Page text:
". . . She is in love with a Naval Air Cadet who, in his freshman year at Swathmore . . . stated that he wished to be a professor. He has given the Coxes a Picasso and a Rousseau reproduction which hang in the living room. This proves he's a pretty arty old shit beyond a doubt. I'm thinking of swamping them with enough Last Suppers, Mona Lisas and Blue Boys to paper the whole damn living room just to show them how cultured a person can be. . . ."

      [Circa 1944], ALS, with pencil sketch showing a crest with the motto, "Vice, Indolence, Lassitude": ". . . Everyone has a talent or an inclination toward something worthwhile. If he's not born with one, his parents assign one to him. Why in hell did I end up with 'Young Kurt is quite a promising writer--they say.'? You and God's mouthpiece, Alice, write circles around me.

      ". . . My situation here is briefly this: I'm pulling down $54/month as a Pfc. I'm in advanced mechanical engineering. General Marshall requested that I take this course. When I balked he pulled rank on me. . . .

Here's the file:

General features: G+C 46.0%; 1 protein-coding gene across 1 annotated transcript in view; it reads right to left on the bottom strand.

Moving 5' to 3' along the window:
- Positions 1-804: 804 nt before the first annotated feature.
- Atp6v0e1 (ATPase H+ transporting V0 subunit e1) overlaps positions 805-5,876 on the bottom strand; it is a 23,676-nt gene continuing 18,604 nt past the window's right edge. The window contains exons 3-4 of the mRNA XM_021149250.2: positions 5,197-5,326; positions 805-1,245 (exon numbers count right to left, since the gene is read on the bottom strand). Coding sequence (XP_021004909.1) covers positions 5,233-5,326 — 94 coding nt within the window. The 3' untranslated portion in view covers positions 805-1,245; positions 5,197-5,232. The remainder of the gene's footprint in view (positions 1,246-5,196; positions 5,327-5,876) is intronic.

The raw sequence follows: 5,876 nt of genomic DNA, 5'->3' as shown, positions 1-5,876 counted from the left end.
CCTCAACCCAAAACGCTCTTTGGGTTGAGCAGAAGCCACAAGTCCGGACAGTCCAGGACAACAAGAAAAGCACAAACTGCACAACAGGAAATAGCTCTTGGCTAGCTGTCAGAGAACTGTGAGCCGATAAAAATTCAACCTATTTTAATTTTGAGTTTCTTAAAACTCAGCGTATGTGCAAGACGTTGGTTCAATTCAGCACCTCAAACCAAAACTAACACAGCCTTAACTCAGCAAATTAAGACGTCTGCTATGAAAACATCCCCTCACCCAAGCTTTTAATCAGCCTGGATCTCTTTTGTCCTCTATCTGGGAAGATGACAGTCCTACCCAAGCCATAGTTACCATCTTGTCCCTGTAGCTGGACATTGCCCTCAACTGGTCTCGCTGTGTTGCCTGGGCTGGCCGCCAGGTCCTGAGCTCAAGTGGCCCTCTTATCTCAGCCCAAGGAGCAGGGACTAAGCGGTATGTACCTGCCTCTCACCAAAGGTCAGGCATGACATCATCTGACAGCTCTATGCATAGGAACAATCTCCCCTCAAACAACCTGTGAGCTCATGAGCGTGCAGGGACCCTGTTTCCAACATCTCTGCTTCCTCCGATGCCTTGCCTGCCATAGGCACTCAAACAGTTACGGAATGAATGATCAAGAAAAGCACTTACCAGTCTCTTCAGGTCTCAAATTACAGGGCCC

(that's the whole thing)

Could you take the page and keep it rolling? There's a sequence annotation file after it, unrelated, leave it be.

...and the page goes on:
"Jane's mother having gone insane represents a problem of miserable complexity. If we marry there'll be no children if I can help it. There's nothing either of us wants more than children. I dunno--haven't talked to her for eight months."

      "Memorial Day" [May 30] 1946, written in all caps: "THIS IS AN URGENT FLASH: IF YOU GIVE A DAMN ABOUT YOURSELVES AND YOUR SON, THEN YOU MUST WRITE PRESIDENT TRUMAN AT ONCE AND DEMAND THAT THE UNITED STATES MAKE A DEFINITE ATTEMPT TO ORGANIZE A REAL WORLD FEDERATION. THE UNITED NATIONS IS AN ENFEEBLED FIASCO. IF SOMETHING IS NOT DONE WE SHALL ALL BE KILLED. IT IS AS SIMPLE AS THAT-CLEAN CUT, A CHOICE: LIFE OR DEATH. IT WOULD TAKE FIFTEEN HIROSHIMA BOMBS TO WIPE OUT GREAT BRITAIN. THE U.S. STOCKPILE IS ESTIMATE AT FIFTEEN-HUNDRED. . . .

      "I'LL NOT FORGET DRESDEN. VICTORY: OVER ONE-HUNDRED THOUSAND HUMAN BEINGS VERY MUCH LIKE YOU TWO AND YOUR SON BURNED, CRUSHED AND SUFFOCATED IN TWENTY-FOUR HOURS. THAT WAS TNT. IF THERE IS ANOTHER WAR AND IF WE 'WIN' IT, LIFE WILL NOT BE WORTH LIVING. . . ."

      Provenance: Bernard Vonnegut; thence by descent to his heirs; thence by sale to present owner.


      Price Realized (with Buyer's Premium) $12,500